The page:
Ash Wednesday 13/02/2013
John 8 1-11

Loving Lord. Help us to be ourselves before you, help us to be ourselves before your truth that we may experience your love afresh. In Jesus name, Amen

Jesus didn’t often do sermons, or even homilies. He set out the truth in action and story and then challenged people to work it out for themselves.

As I re-tell today’s story where will you position yourself? I’ve written it through the eyes of the woman. She lived on the edge of society and she had no voice. But the other protagonists were the professional guardians of the faith - totally lacking in self awareness, and quick to judge. Jesus simply sensitized them to their own hypocrisy. Where does this story resonate in today’s world? Where does it resonate in today’s church?

Of course the day came in the end.

What I remember was the noise.

I was sitting quietly, combing my hair and thinking about food for the next day when in they burst.

I think I had heard them in the street outside. They were angry, but then there were so many angry crowds in those days. I thought they were after one of the turncoats - I knew there were lots of men who were collaborating with the Romans.

Then the door was smashed down and the moment I had always dreaded finally arrived

You may not know about the Jewish Law - but someone like me - well they didn’t always live to a ripe old age.
My heart beat so loudly I was sure they could hear it - and they had to drag me along. My legs didn’t seem to work.

I recognized at least three of them. I knew them… how shall I put it… intimately. But they couldn’t see the hypocrisy. I was just one of ‘that sort’ and they were going to have their righteous moment.

Even though I had lived with the possibility of this moment I’d never let myself think about the pain. But now I had to.

Thrown into the dust, in the middle of this raging mob I imagined the first stone hitting me, splitting my skin, spilling my blood, then shattering my bones.

Those stones would continue till… well I couldn’t go further.

They flung me down in front of some Rabbi. I suppose they wanted permission - to be told that they were doing the right thing. Under the Romans stoning was illegal - but I knew they turned a blind eye often enough.

The mob didn’t get what they wanted though.

This strange young Rabbi was writing on the ground - he didn’t look at them or at me - he just said the strangest thing.

I can remember those words to this day.

He said: “If any one of you is without sin, let him throw the first stone at her.”

At first I though he had given them the go - ahead, and I think I covered my face with my arms.

But nothing happened.

‘If anyone of you is without sin.’… what did he mean? My fear was ebbing away, and instead a tide of red was spreading from my chest, up my neck and invading my face. I knew that before this man, for the first time in my life I saw the truth of the seedy life I was living. To be honest I felt shame, real, mortifying shame. I could put on a proud, carefree face to most people - I was known for being feisty - but this man could see past all that - and I knew that what he saw was weak, and frightened - and, well - a mess.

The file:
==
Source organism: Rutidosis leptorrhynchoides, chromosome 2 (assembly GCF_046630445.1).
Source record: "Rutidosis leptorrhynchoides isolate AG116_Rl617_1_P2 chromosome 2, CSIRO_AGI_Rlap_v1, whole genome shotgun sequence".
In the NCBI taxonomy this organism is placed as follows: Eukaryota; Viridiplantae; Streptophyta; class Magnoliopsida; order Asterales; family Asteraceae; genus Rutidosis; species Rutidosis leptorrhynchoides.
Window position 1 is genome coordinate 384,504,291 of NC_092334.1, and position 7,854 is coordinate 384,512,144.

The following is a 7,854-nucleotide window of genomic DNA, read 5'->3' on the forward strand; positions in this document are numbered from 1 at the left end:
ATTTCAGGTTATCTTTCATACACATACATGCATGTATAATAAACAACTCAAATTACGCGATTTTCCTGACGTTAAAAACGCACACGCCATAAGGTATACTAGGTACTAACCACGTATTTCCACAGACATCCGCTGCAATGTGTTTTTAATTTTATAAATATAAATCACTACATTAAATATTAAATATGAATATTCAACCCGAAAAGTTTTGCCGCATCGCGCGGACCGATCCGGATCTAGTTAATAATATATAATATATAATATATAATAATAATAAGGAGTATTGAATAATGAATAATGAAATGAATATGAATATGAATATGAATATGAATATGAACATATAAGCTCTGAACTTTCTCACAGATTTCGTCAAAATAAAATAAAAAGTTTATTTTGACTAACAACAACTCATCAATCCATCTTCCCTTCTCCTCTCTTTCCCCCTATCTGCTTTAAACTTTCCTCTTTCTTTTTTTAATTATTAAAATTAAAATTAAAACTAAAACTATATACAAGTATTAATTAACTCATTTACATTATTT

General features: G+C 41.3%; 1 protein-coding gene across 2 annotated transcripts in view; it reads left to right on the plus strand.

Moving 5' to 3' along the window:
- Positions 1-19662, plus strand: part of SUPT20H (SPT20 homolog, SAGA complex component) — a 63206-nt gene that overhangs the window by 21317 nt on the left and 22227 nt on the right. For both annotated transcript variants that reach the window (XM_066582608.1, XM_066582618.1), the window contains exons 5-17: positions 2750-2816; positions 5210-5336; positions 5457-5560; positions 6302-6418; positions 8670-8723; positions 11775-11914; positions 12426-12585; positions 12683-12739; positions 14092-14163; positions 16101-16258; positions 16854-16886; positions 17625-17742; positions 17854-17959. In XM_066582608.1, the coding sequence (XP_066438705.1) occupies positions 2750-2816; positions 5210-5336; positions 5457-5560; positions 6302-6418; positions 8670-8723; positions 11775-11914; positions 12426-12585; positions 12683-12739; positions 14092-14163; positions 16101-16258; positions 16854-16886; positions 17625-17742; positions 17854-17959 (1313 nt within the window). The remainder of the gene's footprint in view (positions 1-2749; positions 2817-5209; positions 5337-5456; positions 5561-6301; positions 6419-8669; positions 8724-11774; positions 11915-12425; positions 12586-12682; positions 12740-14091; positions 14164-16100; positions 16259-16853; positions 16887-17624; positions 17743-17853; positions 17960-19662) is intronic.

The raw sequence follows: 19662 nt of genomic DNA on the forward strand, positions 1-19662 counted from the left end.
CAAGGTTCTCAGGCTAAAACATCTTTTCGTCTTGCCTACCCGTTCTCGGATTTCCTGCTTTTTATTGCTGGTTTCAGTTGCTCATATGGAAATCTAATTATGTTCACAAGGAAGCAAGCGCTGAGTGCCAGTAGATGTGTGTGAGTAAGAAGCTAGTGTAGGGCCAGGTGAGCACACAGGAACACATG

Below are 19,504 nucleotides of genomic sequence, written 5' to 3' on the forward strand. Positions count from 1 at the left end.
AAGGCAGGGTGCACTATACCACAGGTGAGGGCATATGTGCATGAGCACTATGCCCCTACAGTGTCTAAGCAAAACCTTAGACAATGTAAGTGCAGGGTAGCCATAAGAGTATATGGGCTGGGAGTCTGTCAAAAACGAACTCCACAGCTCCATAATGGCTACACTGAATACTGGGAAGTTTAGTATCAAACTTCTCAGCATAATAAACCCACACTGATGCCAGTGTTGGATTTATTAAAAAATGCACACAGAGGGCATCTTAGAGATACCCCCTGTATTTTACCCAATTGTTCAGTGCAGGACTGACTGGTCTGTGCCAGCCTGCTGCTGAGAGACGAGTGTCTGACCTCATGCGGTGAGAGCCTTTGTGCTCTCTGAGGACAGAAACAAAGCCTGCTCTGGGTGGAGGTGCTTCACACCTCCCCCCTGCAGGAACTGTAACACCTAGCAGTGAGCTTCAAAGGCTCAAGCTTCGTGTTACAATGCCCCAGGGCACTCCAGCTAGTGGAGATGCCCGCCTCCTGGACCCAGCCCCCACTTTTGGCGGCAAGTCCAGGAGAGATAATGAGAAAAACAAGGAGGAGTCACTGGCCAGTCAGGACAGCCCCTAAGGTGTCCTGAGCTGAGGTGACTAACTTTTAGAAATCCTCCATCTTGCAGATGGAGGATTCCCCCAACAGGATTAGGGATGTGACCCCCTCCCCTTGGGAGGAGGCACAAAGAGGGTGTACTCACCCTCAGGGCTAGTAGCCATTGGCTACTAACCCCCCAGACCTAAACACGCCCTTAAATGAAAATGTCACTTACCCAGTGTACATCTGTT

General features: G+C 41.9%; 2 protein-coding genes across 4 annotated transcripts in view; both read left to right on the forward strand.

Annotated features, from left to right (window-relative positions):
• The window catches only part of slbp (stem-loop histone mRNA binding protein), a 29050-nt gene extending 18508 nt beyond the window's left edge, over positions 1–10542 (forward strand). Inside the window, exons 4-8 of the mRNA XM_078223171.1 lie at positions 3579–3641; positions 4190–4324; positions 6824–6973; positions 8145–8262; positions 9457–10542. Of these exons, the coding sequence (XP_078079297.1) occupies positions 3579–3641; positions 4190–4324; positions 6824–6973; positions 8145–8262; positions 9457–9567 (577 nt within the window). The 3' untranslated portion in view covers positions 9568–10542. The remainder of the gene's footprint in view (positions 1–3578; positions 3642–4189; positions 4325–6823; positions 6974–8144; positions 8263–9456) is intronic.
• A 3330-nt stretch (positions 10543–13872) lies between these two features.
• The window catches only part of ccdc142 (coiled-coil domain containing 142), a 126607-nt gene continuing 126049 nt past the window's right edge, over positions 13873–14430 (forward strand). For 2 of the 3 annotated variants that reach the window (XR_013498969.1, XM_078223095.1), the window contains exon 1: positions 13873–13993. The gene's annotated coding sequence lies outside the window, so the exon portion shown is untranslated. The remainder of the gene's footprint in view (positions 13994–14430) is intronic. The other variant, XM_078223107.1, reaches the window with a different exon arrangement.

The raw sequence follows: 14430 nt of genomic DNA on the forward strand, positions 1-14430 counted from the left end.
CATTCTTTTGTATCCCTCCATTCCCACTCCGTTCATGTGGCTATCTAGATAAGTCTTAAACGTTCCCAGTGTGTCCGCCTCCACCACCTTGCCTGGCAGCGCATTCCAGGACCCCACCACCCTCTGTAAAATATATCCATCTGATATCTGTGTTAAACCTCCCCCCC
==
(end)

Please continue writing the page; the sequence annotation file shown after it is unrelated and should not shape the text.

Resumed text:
There were some uncomfortable coughs, and one or two of the older men moved away. That Rabbi… you couldn’t fake it in front of him.

My tears began to flow and I sobbed silently. I think I was crying for my life, my lost life - a choking grief and shame fused in my weeping.

“Where are they? Has no-one condemned you?” …

I looked up and everyone had left.

Everyone except this Rabbi - I know now his name was Jesus

He hadn’t left… he didn’t need to - because he was without sin; the only person who had the right to condemn me.

But he didn’t.

Somehow I found the courage to lift my face and look at him and - well, I don’t have words to describe what I saw.

He wasn’t good looking and anyway I didn’t notice.
What it was, was love.
Love for the me that lay buried under the sham my life had become.
Love that really didn’t judge me.
Love that accepted me.

I don’t think I had ever received looks other than those of lust or disgust or pity.

This was different, and somehow it mended my heart.

‘Neither do I condemn you’ said Jesus. And it sounded like forgiveness. He knew. He knew all that I’d done, all I’d suffered, and he was setting me free from it.

Then he said just one more thing “Go now and sin no more.”

Jesus knew everything about me and he loved me. I don’t think I’m exaggerating when I say gave me back my life.

Well, I chucked in my old life. I’ve lived very simply since. Now and then I get together with friends who had met Jesus too. We don’t say much about what happened to us - but once in a while we will talk about him. About how it was his love which changed us, and - you may think I’m weird, but we all feel that he is still with us, and helps us live our new life. The authorities tell us he’s dead. I don’t know about such things - but it doesn’t feel like it.
I talk to him in my mind, and when I wobble and feel worthless and stupid I remember that look and grow strong again.